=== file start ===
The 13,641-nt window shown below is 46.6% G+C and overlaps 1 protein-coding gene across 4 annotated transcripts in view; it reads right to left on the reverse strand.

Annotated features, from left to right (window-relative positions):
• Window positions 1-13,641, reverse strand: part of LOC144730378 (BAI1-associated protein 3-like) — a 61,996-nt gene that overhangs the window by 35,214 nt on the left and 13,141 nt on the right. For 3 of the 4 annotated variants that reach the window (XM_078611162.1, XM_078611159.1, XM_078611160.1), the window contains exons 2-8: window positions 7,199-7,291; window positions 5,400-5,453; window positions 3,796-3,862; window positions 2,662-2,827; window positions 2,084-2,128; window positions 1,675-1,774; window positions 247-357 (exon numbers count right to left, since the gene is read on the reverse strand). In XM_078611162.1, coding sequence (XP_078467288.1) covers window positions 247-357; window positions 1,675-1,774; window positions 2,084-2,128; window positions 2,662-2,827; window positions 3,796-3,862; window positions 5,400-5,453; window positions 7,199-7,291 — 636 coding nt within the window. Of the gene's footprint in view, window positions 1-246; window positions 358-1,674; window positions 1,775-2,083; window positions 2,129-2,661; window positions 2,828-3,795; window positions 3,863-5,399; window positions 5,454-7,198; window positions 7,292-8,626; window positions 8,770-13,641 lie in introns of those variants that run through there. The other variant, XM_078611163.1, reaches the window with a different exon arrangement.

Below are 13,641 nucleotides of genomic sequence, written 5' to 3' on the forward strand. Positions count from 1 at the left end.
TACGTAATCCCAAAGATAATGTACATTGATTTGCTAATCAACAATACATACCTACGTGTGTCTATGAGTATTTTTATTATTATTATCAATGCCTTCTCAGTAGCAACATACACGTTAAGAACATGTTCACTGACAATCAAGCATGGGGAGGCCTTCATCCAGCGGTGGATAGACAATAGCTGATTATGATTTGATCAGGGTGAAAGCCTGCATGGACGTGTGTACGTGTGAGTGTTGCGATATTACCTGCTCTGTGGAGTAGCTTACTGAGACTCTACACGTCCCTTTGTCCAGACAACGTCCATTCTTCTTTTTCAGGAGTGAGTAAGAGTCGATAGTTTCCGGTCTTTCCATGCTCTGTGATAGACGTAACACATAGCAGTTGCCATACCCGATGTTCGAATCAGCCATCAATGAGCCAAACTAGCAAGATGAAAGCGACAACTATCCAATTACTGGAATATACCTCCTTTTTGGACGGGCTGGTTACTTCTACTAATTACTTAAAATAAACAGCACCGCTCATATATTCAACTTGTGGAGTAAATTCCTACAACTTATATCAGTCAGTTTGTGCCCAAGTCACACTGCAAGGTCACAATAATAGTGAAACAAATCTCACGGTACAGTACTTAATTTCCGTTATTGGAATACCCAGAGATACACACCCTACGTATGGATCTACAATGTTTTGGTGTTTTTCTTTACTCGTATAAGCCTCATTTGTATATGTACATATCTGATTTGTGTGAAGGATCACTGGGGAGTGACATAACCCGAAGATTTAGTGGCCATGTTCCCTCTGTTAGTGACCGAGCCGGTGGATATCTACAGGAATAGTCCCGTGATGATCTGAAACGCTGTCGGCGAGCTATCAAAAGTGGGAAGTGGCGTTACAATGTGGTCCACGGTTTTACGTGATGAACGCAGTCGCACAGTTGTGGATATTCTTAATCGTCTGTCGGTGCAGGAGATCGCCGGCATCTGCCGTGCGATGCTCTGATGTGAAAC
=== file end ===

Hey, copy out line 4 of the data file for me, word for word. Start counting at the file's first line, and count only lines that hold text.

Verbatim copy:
Below are 13,641 nucleotides of genomic sequence, written 5' to 3' on the forward strand. Positions count from 1 at the left end.